Automobile, Safety and Weather
How to Prevent Distracted Driving
About 3,000 people die in distracted-driving related accidents in the U.S. every year (cdc.gov). The phrase “eyes on the road” has never been more important than it is today. Whether it’s kids in the backseat, friends in the front, a small snack or a noisy cell phone, there are so many ways to get distracted while driving.
And it’s not just teen drivers. Take one look at the drivers around you at any given time, and you’ll see people of all ages doing things behind the wheel besides focusing on their surroundings. It takes just one false move, one split-second, for those distractions to turn deadly.
The good news is many of the things that cause distracted driving are avoidable and highly preventable. But before we talk about preventing distracted driving, let’s define it first.
What is distracted driving?
Distracted driving is when you do something that takes your full attention away from driving your vehicle. It could be anything from talking or texting on your cell phone, to eating or drinking, to talking to passengers, to adjusting the stereo or GPS. Basically, any activity you engage in while driving that isn’t driving-related can be a distraction. And you can’t drive safely unless the actual task of driving has your full, undivided attention.
What are the different types of distracted driving?
According to www.cdc.gov, there are three main types of distracted driving.
1. Visual – taking your eyes off the road
2. Manual – taking your hands off the wheel
3. Cognitive – taking your mind off driving
The deadly consequences of distracted driving.
Lives lost, families broken, victims mourned…these are the biggest and deadliest consequences created by distracted drivers. According to statistics from the National Highway Traffic Safety Administration (NHTSA), in 2020 alone:
- 3,142 people were killed by distracted driving
- Nearly 600 pedestrians, bicyclists and other non-occupants were killed in distracted-driving crashes
- Nearly 300 people died in crashes involving a distracted teen driver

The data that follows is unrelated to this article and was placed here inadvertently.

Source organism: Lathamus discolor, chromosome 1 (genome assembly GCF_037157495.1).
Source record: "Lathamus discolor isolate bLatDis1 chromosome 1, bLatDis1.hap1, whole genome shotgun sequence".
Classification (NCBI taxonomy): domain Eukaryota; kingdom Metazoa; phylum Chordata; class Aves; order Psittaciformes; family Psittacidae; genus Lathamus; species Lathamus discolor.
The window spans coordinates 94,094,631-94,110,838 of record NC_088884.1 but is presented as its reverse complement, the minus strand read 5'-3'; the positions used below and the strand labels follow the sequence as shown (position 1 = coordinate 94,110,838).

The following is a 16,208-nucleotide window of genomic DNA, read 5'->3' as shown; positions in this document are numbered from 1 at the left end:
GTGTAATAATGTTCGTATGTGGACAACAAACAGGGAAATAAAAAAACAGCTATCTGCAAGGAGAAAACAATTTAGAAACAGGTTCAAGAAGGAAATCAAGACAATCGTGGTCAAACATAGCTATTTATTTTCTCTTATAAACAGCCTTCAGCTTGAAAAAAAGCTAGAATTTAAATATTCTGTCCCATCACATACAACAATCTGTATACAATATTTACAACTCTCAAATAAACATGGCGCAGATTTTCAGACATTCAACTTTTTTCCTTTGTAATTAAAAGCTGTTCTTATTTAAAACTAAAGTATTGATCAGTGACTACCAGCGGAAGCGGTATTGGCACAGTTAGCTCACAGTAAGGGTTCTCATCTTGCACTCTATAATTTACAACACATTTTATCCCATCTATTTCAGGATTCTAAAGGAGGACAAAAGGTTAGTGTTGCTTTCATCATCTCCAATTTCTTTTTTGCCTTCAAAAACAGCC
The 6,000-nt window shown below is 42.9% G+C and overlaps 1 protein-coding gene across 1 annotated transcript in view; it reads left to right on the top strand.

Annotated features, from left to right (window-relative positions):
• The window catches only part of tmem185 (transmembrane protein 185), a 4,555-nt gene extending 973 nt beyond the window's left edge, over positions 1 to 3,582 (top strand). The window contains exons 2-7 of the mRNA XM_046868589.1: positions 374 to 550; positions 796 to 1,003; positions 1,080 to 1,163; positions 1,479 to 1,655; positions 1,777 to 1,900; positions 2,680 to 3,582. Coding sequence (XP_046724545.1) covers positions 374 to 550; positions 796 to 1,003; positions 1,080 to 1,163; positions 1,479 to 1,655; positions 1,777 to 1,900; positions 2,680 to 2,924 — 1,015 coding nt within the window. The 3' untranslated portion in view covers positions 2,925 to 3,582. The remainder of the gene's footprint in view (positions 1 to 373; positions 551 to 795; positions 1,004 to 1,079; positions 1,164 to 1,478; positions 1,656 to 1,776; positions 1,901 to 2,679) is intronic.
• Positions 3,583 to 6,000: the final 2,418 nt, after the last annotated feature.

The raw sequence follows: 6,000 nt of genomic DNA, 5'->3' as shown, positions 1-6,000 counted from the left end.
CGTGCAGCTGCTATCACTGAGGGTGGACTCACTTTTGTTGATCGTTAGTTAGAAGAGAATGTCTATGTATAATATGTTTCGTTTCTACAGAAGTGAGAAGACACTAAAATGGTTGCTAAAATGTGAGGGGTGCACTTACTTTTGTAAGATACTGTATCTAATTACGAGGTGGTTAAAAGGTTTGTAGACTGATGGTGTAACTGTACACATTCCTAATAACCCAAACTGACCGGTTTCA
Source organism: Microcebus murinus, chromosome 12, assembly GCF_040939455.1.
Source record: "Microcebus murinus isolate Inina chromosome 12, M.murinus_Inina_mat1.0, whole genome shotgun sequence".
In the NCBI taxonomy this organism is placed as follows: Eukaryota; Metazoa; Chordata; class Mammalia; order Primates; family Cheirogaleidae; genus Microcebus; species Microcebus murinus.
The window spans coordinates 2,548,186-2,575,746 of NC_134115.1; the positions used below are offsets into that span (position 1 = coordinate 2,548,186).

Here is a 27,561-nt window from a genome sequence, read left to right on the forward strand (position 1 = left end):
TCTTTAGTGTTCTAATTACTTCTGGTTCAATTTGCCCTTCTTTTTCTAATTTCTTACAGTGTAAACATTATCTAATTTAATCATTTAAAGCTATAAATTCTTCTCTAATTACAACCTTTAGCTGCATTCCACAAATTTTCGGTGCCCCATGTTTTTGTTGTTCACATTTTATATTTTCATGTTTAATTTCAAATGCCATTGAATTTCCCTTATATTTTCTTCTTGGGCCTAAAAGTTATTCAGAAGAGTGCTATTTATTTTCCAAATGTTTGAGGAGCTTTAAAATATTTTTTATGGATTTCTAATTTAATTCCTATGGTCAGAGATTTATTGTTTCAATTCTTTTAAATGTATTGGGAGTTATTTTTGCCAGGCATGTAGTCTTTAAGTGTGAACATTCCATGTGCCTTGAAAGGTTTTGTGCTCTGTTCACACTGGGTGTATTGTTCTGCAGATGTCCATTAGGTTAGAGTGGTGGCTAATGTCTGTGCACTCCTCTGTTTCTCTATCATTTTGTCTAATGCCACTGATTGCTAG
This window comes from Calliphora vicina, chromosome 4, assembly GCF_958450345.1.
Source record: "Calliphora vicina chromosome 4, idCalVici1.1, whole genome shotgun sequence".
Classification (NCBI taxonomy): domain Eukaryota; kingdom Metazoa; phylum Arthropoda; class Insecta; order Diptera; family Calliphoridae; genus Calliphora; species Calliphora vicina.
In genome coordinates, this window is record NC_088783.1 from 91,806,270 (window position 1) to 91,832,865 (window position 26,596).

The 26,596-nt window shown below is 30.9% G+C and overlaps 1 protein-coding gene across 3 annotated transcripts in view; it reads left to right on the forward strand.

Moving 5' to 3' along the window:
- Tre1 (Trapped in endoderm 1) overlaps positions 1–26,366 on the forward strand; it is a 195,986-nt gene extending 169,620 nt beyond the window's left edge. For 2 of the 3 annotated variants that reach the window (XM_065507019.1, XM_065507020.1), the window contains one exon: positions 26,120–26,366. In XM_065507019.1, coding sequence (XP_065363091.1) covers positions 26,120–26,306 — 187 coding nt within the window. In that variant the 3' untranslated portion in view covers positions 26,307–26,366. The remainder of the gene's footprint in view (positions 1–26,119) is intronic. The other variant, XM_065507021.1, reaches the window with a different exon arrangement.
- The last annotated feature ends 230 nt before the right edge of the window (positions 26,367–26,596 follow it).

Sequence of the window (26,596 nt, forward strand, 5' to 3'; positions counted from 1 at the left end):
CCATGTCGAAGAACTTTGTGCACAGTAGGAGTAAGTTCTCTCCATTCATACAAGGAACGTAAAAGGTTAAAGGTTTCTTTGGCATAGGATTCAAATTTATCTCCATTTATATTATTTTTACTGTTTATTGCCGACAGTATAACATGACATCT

What are the state laws for distracted driving?
Nearly all 50 states have some level of distracted driving laws regarding cell phone use. Here are the laws as of March 2020 for states where many Alfa® customers live.
How can teens help stop distracted driving?
Here are a few quick yet crucial tips you can share with your teenager to help prevent distracted driving:
Put away the cell phone.
If they use their cell phone while driving, they increase their risk of a crash. A recent study indicated that the chances of crashing are up to six times greater when using a cell phone — texting or talking.
Keep passengers to a minimum.
Teen passengers in a car can distract a beginning driver, and teen drivers often give their friends a lift — both of which make for potential distracted-driving dangers on the road. Talk with your teen and set limits for how many passengers are allowed in the car.
Create a contract.
Have your teen make a pledge to prevent distracted driving. The National Safety Council offers a printable contract that your teen (and everyone in your family) can sign.
How can parents help stop distracted driving?
As a concerned parent, you have the power to help prevent distracted driving, not just with your teen driver, but in your community as well.
- Be a good influence on your teen driver. New drivers learn a lot by example, so practice your own safe driving by putting away any and all possible distractions beforehand (that includes your cell phone).
- Ask about apps. Major wireless carriers provide or recommend apps that limit phone use while driving. DriveMode from AT&T is a good example, while Verizon recommends several apps to curb texting while driving.
- Get involved. Speak up at community meetings about distracted driving awareness, support local laws, and help put a spotlight on the dangers of distracted driving in your area through social media and local publications.
For more tips and statistics on distracted driving, and to learn about auto insurance options for you and your teen driver, contact your local Alfa agent today.